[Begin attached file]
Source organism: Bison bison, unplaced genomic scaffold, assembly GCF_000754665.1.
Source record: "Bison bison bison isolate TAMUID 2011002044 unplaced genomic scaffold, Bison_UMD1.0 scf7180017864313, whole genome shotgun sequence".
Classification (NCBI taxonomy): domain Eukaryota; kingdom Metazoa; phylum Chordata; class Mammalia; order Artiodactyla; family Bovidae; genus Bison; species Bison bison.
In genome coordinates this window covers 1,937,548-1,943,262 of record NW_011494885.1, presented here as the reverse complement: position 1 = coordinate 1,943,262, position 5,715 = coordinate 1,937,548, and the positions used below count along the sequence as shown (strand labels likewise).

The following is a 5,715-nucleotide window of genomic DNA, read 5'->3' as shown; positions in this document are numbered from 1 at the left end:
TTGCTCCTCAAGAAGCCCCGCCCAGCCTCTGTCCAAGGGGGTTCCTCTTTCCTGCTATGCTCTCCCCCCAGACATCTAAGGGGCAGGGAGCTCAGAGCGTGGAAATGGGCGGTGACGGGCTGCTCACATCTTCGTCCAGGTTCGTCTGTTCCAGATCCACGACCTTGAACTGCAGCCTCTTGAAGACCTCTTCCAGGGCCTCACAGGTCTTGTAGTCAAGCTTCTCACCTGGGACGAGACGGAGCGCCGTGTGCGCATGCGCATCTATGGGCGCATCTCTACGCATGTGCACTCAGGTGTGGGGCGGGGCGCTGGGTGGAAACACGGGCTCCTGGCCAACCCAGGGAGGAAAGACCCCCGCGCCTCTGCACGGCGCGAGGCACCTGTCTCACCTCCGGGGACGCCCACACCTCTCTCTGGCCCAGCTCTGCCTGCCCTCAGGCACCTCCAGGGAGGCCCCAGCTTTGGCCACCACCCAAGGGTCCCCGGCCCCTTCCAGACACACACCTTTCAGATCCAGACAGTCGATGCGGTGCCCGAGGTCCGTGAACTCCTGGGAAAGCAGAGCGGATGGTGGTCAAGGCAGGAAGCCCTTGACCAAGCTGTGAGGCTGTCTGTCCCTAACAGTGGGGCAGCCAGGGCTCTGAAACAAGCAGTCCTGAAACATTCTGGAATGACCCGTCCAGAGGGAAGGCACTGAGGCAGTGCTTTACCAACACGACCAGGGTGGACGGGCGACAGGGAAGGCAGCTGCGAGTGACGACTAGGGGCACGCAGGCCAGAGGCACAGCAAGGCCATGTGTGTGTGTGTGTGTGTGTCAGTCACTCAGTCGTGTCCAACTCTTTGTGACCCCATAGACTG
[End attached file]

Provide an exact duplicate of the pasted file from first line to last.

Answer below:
Source organism: Bison bison, unplaced genomic scaffold, assembly GCF_000754665.1.
Source record: "Bison bison bison isolate TAMUID 2011002044 unplaced genomic scaffold, Bison_UMD1.0 scf7180017864313, whole genome shotgun sequence".
Classification (NCBI taxonomy): domain Eukaryota; kingdom Metazoa; phylum Chordata; class Mammalia; order Artiodactyla; family Bovidae; genus Bison; species Bison bison.
In genome coordinates this window covers 1,937,548-1,943,262 of record NW_011494885.1, presented here as the reverse complement: position 1 = coordinate 1,943,262, position 5,715 = coordinate 1,937,548, and the positions used below count along the sequence as shown (strand labels likewise).

The following is a 5,715-nucleotide window of genomic DNA, read 5'->3' as shown; positions in this document are numbered from 1 at the left end:
TTGCTCCTCAAGAAGCCCCGCCCAGCCTCTGTCCAAGGGGGTTCCTCTTTCCTGCTATGCTCTCCCCCCAGACATCTAAGGGGCAGGGAGCTCAGAGCGTGGAAATGGGCGGTGACGGGCTGCTCACATCTTCGTCCAGGTTCGTCTGTTCCAGATCCACGACCTTGAACTGCAGCCTCTTGAAGACCTCTTCCAGGGCCTCACAGGTCTTGTAGTCAAGCTTCTCACCTGGGACGAGACGGAGCGCCGTGTGCGCATGCGCATCTATGGGCGCATCTCTACGCATGTGCACTCAGGTGTGGGGCGGGGCGCTGGGTGGAAACACGGGCTCCTGGCCAACCCAGGGAGGAAAGACCCCCGCGCCTCTGCACGGCGCGAGGCACCTGTCTCACCTCCGGGGACGCCCACACCTCTCTCTGGCCCAGCTCTGCCTGCCCTCAGGCACCTCCAGGGAGGCCCCAGCTTTGGCCACCACCCAAGGGTCCCCGGCCCCTTCCAGACACACACCTTTCAGATCCAGACAGTCGATGCGGTGCCCGAGGTCCGTGAACTCCTGGGAAAGCAGAGCGGATGGTGGTCAAGGCAGGAAGCCCTTGACCAAGCTGTGAGGCTGTCTGTCCCTAACAGTGGGGCAGCCAGGGCTCTGAAACAAGCAGTCCTGAAACATTCTGGAATGACCCGTCCAGAGGGAAGGCACTGAGGCAGTGCTTTACCAACACGACCAGGGTGGACGGGCGACAGGGAAGGCAGCTGCGAGTGACGACTAGGGGCACGCAGGCCAGAGGCACAGCAAGGCCATGTGTGTGTGTGTGTGTGTGTCAGTCACTCAGTCGTGTCCAACTCTTTGTGACCCCATAGACTG